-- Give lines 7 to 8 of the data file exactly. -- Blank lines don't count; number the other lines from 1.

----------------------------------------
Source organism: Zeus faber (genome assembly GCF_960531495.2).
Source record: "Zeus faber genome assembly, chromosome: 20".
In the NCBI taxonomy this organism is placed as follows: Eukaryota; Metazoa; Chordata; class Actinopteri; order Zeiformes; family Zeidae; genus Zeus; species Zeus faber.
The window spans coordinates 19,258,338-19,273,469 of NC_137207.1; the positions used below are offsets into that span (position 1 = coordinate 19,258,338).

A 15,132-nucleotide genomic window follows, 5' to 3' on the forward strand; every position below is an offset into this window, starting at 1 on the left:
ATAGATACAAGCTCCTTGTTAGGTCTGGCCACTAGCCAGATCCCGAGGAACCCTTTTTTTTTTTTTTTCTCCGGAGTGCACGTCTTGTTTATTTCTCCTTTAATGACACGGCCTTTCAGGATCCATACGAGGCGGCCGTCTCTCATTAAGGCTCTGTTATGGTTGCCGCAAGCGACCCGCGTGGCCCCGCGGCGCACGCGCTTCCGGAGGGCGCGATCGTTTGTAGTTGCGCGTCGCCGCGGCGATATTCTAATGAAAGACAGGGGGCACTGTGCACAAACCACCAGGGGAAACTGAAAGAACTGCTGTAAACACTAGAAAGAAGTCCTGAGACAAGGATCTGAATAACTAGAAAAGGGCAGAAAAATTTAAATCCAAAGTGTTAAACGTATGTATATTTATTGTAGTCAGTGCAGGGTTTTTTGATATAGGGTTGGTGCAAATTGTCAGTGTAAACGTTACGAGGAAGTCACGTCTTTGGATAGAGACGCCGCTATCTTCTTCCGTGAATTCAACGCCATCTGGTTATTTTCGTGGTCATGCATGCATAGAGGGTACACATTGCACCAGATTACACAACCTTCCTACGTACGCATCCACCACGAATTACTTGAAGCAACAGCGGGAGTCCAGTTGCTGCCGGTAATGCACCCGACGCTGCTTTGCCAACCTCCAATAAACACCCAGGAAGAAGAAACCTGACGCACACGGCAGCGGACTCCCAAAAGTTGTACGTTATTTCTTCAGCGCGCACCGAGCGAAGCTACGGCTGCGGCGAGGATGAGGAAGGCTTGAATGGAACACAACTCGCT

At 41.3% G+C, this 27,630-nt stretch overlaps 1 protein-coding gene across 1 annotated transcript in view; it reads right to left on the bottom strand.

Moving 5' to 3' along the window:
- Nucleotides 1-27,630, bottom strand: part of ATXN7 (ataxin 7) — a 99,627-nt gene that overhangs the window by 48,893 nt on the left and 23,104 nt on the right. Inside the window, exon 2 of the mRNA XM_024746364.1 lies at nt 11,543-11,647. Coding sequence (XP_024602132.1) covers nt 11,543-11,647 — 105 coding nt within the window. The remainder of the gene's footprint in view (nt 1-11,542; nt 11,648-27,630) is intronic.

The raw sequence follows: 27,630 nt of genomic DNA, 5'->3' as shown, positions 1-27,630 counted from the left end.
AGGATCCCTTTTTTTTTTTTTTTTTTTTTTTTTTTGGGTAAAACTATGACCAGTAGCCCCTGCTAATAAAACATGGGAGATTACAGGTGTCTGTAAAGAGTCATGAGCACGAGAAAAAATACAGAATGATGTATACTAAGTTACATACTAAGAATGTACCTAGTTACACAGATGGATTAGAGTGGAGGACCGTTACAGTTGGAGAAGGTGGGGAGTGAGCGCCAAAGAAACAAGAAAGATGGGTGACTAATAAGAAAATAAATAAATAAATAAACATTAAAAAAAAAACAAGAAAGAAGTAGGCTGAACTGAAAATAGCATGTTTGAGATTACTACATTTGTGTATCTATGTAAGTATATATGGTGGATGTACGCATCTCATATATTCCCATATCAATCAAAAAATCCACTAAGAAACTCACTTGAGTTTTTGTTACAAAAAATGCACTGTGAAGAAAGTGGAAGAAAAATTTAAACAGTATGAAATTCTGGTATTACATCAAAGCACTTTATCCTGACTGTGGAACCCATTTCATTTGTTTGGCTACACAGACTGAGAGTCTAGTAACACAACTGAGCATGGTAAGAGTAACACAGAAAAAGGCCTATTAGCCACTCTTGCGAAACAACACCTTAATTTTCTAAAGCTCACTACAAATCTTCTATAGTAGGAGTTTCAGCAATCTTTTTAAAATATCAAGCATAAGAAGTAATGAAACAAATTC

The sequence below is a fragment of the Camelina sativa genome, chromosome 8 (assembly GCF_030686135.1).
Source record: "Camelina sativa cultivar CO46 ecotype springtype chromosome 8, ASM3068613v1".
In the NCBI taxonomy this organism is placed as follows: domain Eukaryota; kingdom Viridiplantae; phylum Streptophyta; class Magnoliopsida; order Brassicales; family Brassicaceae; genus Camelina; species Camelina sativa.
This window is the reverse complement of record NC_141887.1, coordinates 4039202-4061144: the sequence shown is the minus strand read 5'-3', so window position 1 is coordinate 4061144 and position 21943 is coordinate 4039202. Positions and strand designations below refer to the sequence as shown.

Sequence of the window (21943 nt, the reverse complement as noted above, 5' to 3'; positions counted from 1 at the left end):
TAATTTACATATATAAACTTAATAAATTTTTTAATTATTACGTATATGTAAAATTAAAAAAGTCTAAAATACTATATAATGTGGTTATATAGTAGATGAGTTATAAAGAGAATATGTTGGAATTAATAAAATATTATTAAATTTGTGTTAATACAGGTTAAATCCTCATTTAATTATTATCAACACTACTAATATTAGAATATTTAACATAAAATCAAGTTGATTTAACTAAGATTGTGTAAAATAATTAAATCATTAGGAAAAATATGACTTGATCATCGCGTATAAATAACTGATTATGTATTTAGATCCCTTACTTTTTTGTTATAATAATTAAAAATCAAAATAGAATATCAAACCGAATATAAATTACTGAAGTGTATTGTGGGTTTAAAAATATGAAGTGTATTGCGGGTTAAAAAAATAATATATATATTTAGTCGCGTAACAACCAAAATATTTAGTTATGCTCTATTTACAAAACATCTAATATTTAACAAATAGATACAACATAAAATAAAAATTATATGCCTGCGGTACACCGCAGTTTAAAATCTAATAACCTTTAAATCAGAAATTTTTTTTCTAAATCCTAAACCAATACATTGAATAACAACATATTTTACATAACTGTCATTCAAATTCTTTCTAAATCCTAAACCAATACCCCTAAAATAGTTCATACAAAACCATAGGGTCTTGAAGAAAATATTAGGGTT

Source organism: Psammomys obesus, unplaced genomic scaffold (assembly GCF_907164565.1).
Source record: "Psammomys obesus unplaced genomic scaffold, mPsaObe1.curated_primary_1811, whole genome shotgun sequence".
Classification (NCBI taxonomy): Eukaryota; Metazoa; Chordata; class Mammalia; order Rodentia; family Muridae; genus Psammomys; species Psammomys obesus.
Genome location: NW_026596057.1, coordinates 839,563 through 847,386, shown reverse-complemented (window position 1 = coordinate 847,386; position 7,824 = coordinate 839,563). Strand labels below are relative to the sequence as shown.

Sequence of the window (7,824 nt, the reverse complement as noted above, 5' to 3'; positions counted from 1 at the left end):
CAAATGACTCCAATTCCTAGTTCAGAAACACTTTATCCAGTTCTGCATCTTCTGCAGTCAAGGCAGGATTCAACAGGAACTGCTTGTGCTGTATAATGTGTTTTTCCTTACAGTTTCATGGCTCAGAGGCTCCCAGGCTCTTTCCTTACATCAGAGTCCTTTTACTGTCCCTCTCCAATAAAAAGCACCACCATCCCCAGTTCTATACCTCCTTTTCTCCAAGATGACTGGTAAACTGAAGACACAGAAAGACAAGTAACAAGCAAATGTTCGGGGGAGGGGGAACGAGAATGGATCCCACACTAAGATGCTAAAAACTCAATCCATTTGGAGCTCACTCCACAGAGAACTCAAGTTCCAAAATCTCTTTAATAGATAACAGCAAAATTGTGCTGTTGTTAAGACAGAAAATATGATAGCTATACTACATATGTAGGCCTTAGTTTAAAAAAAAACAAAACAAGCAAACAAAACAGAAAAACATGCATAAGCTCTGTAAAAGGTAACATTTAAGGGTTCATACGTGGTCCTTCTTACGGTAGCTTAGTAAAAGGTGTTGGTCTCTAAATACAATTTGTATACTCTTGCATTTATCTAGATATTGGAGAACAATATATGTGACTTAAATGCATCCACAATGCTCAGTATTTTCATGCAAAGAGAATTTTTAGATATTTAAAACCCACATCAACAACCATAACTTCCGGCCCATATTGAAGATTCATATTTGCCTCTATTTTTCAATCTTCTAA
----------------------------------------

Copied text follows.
At 41.3% G+C, this 27,630-nt stretch overlaps 1 protein-coding gene across 1 annotated transcript in view; it reads right to left on the bottom strand.

Moving 5' to 3' along the window: